Ages ago, I had a job as researcher and content-writer on several series of books about indigenous peoples of the world. One of my favorite projects was on the Inuit. Somehow, reading about igloos and snowshoes completely captivated me.
Imagine my delight to learn that there's a recent picture book about this wonderful culture. Even better, its author, Susan Margaret Chapman, agreed to be my guest and talk about her research for the book!
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THE OLD WAYS
by Susan Margaret Chapman
This picture book, which was inspired by a true event, is about a contemporary Inuit boy. Simon loves computers, TV and pizza, and is not interested in learning how to build an igloo, or in listening to his grandmother’s old tales. But when their snowmobile breaks down, and his grandfather builds an igloo and his grandmother helps to fill the waiting hours with many tales, Simon changes his view.
The idea for The Old Ways came from a story that was in the paper. An Inuit family survived for over a week when their snowmobile broke down in a storm. I imagined a child who thinks the old ways are very out of date. He doesn’t want to hear about them. But when they are stranded, and his grandfather is ready with all his tools and builds an igloo to save them, I could see how the boy would change his mind.
As a teacher librarian, I was always very interested in storytelling. I had a storytelling festival each year, and asked the students to go home and listen to stories from their parents and grandparents, and then tell them to us. Storytelling is a lost art, and is such an important thing to preserve, and to hand down family history.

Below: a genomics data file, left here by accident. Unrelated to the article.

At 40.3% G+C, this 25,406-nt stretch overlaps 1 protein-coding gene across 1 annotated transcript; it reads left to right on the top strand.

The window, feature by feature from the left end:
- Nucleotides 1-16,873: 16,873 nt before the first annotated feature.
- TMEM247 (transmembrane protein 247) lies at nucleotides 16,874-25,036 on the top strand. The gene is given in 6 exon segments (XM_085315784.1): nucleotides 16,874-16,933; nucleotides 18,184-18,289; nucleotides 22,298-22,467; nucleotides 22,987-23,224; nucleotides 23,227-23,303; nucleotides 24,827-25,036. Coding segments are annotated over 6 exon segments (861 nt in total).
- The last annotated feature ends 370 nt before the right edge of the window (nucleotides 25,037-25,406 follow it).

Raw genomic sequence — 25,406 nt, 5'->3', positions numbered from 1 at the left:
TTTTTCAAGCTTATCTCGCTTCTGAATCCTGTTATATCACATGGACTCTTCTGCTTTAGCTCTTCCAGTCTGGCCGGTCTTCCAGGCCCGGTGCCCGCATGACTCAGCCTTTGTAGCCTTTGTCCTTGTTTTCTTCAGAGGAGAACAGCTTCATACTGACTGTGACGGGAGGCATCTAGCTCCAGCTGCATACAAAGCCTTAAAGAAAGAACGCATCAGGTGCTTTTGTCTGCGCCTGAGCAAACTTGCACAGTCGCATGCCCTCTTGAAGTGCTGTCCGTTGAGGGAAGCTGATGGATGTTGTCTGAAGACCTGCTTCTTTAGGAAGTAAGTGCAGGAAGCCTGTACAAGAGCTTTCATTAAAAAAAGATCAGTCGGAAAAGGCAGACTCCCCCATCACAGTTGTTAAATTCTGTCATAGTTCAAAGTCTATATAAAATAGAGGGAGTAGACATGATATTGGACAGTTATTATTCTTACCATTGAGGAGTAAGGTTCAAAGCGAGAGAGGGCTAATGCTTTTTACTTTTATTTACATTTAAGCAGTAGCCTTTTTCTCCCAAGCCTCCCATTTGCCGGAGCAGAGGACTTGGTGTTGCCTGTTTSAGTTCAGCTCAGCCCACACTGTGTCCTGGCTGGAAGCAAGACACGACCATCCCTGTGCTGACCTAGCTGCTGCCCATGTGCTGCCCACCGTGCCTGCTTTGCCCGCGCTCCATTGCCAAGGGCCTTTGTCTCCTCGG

The storytelling part of the book seemed to flow as a natural part of the story. They were waiting to be rescued, and the grandmother tells him many stories, which, for the first time, he appreciates. And these stories are, of course, part of “the old ways”.
I spent a lot of time checking that all my facts were correct re igloo building, seal oil lamps, clothing etc. When I was baffled about how there were sticks to hold up the cooking pot (when this takes place above the tree line) I phoned a school in Nunavut, and asked if someone could talk to me and check everything. I talked to the grade 4 teacher, and she reassured me that the wood sometimes drifted in, and they saved it. We also discussed things like what they would use in a seal oil lamp now instead of seal oil.
I also spent a lot of time looking at folktales that would work, as I thought that students and teachers might want to go and read the actual folktales mentioned in the story. The story that Simon tells is a popular old story I used to tell called “The Fisherman and His Wife”.
I loved doing the research, but became anxious about the accuracy of the illustrations, because they had to be right. I sent a number of notes and directions for the illustrator (who I never actually met or talked to directly).
I have never been to Nunavut, but certainly hope to visit there eventually.
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Learn more about Susan Margaret Chapman on her website.